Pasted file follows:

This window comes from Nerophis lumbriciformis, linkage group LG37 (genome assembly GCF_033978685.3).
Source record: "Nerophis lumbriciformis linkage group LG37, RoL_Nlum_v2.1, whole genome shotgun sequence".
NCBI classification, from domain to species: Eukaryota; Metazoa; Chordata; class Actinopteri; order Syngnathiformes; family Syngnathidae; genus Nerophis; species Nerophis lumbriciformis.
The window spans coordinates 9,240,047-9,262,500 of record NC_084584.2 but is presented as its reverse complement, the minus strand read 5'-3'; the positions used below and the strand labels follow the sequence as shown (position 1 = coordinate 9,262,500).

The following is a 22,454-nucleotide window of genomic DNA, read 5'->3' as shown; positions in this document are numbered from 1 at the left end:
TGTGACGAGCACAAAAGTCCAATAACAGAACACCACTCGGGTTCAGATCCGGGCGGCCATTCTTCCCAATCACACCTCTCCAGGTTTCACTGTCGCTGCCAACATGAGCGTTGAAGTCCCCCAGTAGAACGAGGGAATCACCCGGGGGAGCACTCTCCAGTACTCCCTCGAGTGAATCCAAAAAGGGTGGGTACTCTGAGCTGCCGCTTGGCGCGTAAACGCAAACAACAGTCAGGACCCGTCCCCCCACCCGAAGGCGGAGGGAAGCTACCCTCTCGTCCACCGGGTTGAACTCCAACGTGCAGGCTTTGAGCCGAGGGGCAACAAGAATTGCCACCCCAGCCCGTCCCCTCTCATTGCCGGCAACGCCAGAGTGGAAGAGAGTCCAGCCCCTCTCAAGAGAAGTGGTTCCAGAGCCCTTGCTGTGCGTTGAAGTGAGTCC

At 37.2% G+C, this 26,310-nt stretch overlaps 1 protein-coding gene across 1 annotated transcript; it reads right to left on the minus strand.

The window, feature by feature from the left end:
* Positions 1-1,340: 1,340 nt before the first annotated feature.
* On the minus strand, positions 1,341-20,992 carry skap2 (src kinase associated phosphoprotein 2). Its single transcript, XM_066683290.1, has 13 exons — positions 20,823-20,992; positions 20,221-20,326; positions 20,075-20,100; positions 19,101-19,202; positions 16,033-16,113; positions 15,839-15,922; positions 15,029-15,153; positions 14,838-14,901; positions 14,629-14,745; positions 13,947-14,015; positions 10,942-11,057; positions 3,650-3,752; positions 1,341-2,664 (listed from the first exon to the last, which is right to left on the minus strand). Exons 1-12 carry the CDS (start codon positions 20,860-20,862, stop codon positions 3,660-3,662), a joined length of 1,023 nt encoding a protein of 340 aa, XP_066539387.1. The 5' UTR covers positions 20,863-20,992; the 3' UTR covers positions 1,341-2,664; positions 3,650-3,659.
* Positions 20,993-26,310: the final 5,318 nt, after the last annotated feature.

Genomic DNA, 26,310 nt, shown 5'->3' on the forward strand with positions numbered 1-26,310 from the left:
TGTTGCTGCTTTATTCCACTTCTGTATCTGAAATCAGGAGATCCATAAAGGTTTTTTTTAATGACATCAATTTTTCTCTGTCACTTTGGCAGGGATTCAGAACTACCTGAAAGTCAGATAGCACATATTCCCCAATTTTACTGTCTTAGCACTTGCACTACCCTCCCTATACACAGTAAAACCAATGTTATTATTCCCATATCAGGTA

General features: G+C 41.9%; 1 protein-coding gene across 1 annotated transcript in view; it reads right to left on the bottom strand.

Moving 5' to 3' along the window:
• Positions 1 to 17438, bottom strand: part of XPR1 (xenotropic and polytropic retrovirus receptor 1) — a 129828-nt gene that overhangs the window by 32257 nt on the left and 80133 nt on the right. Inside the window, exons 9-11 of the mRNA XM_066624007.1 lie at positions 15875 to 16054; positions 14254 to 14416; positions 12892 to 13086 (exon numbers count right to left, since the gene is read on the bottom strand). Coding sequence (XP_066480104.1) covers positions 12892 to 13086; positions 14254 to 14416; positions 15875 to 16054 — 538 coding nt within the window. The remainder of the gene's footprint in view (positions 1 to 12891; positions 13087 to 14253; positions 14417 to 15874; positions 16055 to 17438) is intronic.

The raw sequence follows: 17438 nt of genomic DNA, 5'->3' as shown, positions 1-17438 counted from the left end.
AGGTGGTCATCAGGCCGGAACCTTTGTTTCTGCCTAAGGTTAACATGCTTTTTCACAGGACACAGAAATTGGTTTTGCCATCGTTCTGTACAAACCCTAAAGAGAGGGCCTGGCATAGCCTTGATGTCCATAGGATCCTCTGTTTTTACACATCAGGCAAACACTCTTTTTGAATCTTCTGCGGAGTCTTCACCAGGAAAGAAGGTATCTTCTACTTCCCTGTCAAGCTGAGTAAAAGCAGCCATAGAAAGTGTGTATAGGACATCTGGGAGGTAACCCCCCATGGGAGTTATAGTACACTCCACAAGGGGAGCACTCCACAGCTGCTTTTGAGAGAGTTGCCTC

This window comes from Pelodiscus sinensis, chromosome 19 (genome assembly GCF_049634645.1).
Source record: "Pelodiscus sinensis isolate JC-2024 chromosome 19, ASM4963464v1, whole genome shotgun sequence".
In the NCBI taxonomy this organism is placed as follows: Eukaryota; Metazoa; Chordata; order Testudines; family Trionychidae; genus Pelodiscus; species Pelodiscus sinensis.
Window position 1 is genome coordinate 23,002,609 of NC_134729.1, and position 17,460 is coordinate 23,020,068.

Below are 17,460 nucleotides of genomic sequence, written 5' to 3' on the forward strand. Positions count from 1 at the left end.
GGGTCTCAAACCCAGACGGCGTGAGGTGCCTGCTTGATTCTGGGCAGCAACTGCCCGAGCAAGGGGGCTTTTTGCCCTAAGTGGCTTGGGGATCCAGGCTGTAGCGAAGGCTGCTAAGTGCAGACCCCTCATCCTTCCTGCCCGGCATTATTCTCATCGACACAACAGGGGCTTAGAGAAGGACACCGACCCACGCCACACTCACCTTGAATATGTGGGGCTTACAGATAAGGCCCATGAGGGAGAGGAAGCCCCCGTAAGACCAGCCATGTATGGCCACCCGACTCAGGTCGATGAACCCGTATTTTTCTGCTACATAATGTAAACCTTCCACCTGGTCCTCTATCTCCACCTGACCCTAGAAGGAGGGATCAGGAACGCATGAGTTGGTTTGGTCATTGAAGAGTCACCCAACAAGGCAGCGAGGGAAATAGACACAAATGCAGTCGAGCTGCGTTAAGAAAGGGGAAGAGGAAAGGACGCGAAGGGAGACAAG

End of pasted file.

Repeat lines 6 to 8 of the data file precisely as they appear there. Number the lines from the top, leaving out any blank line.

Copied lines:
TGTGACGAGCACAAAAGTCCAATAACAGAACACCACTCGGGTTCAGATCCGGGCGGCCATTCTTCCCAATCACACCTCTCCAGGTTTCACTGTCGCTGCCAACATGAGCGTTGAAGTCCCCCAGTAGAACGAGGGAATCACCCGGGGGAGCACTCTCCAGTACTCCCTCGAGTGAATCCAAAAAGGGTGGGTACTCTGAGCTGCCGCTTGGCGCGTAAACGCAAACAACAGTCAGGACCCGTCCCCCCACCCGAAGGCGGAGGGAAGCTACCCTCTCGTCCACCGGGTTGAACTCCAACGTGCAGGCTTTGAGCCGAGGGGCAACAAGAATTGCCACCCCAGCCCGTCCCCTCTCATTGCCGGCAACGCCAGAGTGGAAGAGAGTCCAGCCCCTCTCAAGAGAAGTGGTTCCAGAGCCCTTGCTGTGCGTTGAAGTGAGTCC

At 37.2% G+C, this 26,310-nt stretch overlaps 1 protein-coding gene across 1 annotated transcript; it reads right to left on the minus strand.

The window, feature by feature from the left end: